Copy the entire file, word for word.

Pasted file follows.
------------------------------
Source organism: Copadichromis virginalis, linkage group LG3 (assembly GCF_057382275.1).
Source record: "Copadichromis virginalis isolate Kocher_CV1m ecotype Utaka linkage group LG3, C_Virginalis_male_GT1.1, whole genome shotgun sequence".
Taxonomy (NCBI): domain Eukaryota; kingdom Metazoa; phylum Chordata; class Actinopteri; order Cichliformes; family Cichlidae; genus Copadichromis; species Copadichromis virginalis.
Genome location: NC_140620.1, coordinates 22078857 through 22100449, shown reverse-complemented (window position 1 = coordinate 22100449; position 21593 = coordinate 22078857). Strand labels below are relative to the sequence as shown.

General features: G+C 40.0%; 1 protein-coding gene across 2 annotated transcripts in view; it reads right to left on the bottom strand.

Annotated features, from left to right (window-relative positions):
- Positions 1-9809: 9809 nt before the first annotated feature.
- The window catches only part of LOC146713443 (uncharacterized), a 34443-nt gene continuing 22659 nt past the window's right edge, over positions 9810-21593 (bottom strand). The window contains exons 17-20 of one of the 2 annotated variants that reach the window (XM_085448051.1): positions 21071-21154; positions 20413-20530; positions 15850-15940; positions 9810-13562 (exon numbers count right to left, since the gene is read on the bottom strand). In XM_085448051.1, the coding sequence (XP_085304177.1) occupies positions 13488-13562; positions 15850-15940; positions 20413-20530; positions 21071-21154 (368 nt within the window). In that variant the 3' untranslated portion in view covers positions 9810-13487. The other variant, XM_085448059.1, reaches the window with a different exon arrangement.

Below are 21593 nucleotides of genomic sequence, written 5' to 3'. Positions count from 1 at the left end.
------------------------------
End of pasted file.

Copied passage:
Source organism: Copadichromis virginalis, linkage group LG3 (assembly GCF_057382275.1).
Source record: "Copadichromis virginalis isolate Kocher_CV1m ecotype Utaka linkage group LG3, C_Virginalis_male_GT1.1, whole genome shotgun sequence".
Taxonomy (NCBI): domain Eukaryota; kingdom Metazoa; phylum Chordata; class Actinopteri; order Cichliformes; family Cichlidae; genus Copadichromis; species Copadichromis virginalis.
Genome location: NC_140620.1, coordinates 22078857 through 22100449, shown reverse-complemented (window position 1 = coordinate 22100449; position 21593 = coordinate 22078857). Strand labels below are relative to the sequence as shown.

General features: G+C 40.0%; 1 protein-coding gene across 2 annotated transcripts in view; it reads right to left on the bottom strand.

Annotated features, from left to right (window-relative positions):
- Positions 1-9809: 9809 nt before the first annotated feature.
- The window catches only part of LOC146713443 (uncharacterized), a 34443-nt gene continuing 22659 nt past the window's right edge, over positions 9810-21593 (bottom strand). The window contains exons 17-20 of one of the 2 annotated variants that reach the window (XM_085448051.1): positions 21071-21154; positions 20413-20530; positions 15850-15940; positions 9810-13562 (exon numbers count right to left, since the gene is read on the bottom strand). In XM_085448051.1, the coding sequence (XP_085304177.1) occupies positions 13488-13562; positions 15850-15940; positions 20413-20530; positions 21071-21154 (368 nt within the window). In that variant the 3' untranslated portion in view covers positions 9810-13487. The other variant, XM_085448059.1, reaches the window with a different exon arrangement.

Below are 21593 nucleotides of genomic sequence, written 5' to 3'. Positions count from 1 at the left end.